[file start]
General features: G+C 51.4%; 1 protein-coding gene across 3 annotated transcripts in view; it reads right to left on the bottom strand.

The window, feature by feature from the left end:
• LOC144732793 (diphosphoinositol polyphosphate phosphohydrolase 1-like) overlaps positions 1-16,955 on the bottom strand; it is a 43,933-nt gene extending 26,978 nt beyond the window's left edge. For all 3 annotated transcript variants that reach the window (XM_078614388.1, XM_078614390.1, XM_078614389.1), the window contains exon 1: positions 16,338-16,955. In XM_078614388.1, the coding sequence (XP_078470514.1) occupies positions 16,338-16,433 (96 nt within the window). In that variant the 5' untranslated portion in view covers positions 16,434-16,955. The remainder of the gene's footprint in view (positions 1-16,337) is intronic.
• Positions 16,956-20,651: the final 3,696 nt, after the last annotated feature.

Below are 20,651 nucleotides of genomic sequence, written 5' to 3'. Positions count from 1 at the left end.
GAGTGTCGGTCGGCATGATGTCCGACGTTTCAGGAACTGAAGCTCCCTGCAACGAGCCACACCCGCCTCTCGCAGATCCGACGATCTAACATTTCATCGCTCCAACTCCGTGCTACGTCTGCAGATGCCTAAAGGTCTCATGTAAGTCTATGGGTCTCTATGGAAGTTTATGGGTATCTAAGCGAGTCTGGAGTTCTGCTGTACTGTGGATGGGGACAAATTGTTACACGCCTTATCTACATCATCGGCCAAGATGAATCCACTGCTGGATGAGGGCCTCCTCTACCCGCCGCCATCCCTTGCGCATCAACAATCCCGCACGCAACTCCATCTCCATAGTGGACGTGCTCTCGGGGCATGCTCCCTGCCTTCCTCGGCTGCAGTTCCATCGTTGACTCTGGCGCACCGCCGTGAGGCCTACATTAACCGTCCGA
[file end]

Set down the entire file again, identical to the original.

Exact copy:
General features: G+C 51.4%; 1 protein-coding gene across 3 annotated transcripts in view; it reads right to left on the bottom strand.

The window, feature by feature from the left end:
• LOC144732793 (diphosphoinositol polyphosphate phosphohydrolase 1-like) overlaps positions 1-16,955 on the bottom strand; it is a 43,933-nt gene extending 26,978 nt beyond the window's left edge. For all 3 annotated transcript variants that reach the window (XM_078614388.1, XM_078614390.1, XM_078614389.1), the window contains exon 1: positions 16,338-16,955. In XM_078614388.1, the coding sequence (XP_078470514.1) occupies positions 16,338-16,433 (96 nt within the window). In that variant the 5' untranslated portion in view covers positions 16,434-16,955. The remainder of the gene's footprint in view (positions 1-16,337) is intronic.
• Positions 16,956-20,651: the final 3,696 nt, after the last annotated feature.

Below are 20,651 nucleotides of genomic sequence, written 5' to 3'. Positions count from 1 at the left end.
GAGTGTCGGTCGGCATGATGTCCGACGTTTCAGGAACTGAAGCTCCCTGCAACGAGCCACACCCGCCTCTCGCAGATCCGACGATCTAACATTTCATCGCTCCAACTCCGTGCTACGTCTGCAGATGCCTAAAGGTCTCATGTAAGTCTATGGGTCTCTATGGAAGTTTATGGGTATCTAAGCGAGTCTGGAGTTCTGCTGTACTGTGGATGGGGACAAATTGTTACACGCCTTATCTACATCATCGGCCAAGATGAATCCACTGCTGGATGAGGGCCTCCTCTACCCGCCGCCATCCCTTGCGCATCAACAATCCCGCACGCAACTCCATCTCCATAGTGGACGTGCTCTCGGGGCATGCTCCCTGCCTTCCTCGGCTGCAGTTCCATCGTTGACTCTGGCGCACCGCCGTGAGGCCTACATTAACCGTCCGA